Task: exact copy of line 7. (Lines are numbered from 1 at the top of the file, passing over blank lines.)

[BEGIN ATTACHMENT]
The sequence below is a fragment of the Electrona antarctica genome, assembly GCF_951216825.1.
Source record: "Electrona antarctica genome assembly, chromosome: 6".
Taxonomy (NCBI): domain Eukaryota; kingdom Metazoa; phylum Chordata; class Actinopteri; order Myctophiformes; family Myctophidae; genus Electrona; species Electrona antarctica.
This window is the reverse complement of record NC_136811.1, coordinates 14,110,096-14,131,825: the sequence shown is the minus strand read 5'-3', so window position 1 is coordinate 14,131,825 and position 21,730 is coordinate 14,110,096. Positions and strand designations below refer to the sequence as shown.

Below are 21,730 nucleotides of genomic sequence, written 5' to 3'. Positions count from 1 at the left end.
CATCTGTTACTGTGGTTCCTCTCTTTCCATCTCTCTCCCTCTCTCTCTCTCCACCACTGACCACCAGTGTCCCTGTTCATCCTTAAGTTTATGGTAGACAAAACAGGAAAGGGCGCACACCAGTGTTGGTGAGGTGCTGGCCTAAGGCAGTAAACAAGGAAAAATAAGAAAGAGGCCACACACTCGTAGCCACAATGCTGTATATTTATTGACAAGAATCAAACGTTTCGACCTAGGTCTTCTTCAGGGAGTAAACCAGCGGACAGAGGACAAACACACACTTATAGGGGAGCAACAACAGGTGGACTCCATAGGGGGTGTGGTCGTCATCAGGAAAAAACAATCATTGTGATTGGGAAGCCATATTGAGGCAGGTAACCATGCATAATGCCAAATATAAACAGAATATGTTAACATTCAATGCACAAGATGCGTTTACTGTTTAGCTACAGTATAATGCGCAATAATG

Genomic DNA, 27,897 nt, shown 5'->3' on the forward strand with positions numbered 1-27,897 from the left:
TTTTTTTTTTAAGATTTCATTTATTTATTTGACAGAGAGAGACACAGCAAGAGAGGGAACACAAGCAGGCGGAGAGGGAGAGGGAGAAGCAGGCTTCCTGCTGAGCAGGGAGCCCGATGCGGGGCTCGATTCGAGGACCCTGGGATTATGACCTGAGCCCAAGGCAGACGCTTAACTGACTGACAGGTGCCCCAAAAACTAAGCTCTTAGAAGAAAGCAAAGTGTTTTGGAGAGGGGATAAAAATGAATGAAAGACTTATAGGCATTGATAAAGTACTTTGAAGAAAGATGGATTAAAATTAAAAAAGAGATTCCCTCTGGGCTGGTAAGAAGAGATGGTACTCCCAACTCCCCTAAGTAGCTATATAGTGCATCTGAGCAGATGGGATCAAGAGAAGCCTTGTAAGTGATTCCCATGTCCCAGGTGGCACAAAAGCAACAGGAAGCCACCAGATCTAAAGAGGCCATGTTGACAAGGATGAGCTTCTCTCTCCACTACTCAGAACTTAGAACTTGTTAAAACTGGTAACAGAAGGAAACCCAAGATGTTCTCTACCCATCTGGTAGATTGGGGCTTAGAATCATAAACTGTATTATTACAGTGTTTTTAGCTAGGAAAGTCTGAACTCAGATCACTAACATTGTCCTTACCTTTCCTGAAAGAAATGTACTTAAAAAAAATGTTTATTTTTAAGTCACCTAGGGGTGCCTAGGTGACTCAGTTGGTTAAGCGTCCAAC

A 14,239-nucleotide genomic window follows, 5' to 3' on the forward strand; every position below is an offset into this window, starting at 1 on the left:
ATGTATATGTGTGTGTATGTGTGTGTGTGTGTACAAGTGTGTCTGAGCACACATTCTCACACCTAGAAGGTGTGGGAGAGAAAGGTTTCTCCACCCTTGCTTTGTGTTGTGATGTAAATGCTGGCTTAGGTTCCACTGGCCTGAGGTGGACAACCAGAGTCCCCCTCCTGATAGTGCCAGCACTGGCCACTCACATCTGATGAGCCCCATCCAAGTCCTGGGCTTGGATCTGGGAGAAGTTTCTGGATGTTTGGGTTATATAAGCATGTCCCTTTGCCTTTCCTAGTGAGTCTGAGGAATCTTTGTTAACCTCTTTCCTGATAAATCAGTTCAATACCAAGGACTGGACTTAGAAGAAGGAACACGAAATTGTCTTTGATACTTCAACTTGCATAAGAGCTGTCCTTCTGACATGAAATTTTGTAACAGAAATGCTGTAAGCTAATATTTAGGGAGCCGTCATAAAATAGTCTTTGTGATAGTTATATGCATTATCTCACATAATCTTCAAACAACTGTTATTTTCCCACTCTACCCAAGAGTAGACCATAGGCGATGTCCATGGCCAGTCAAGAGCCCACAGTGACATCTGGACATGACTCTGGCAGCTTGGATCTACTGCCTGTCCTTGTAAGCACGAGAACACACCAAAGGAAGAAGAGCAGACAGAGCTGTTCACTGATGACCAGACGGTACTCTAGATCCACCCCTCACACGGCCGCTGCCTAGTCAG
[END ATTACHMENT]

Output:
Genomic DNA, 27,897 nt, shown 5'->3' on the forward strand with positions numbered 1-27,897 from the left: